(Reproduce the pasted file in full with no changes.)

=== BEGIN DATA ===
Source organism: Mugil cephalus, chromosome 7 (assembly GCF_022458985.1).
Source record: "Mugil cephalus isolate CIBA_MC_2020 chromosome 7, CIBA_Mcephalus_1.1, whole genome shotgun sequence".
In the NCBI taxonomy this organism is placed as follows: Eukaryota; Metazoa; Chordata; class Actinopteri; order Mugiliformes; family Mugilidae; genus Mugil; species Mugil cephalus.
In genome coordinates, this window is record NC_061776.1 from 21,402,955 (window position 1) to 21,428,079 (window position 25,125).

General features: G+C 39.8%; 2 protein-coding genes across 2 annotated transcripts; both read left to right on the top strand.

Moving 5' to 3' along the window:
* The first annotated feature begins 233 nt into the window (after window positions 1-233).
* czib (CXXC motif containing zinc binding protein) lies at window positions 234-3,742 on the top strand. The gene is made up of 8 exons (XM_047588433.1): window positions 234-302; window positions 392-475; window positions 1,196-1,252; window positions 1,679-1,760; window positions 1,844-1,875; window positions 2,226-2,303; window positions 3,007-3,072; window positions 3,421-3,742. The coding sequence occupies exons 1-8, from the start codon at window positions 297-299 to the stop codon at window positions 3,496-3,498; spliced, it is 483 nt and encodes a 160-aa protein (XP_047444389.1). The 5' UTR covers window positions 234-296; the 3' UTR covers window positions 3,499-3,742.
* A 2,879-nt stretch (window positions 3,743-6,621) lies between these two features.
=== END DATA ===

Source organism: Mugil cephalus, chromosome 7 (assembly GCF_022458985.1).
Source record: "Mugil cephalus isolate CIBA_MC_2020 chromosome 7, CIBA_Mcephalus_1.1, whole genome shotgun sequence".
In the NCBI taxonomy this organism is placed as follows: Eukaryota; Metazoa; Chordata; class Actinopteri; order Mugiliformes; family Mugilidae; genus Mugil; species Mugil cephalus.
In genome coordinates, this window is record NC_061776.1 from 21,402,955 (window position 1) to 21,428,079 (window position 25,125).

General features: G+C 39.8%; 2 protein-coding genes across 2 annotated transcripts; both read left to right on the top strand.

Moving 5' to 3' along the window:
* The first annotated feature begins 233 nt into the window (after window positions 1-233).
* czib (CXXC motif containing zinc binding protein) lies at window positions 234-3,742 on the top strand. The gene is made up of 8 exons (XM_047588433.1): window positions 234-302; window positions 392-475; window positions 1,196-1,252; window positions 1,679-1,760; window positions 1,844-1,875; window positions 2,226-2,303; window positions 3,007-3,072; window positions 3,421-3,742. The coding sequence occupies exons 1-8, from the start codon at window positions 297-299 to the stop codon at window positions 3,496-3,498; spliced, it is 483 nt and encodes a 160-aa protein (XP_047444389.1). The 5' UTR covers window positions 234-296; the 3' UTR covers window positions 3,499-3,742.
* A 2,879-nt stretch (window positions 3,743-6,621) lies between these two features.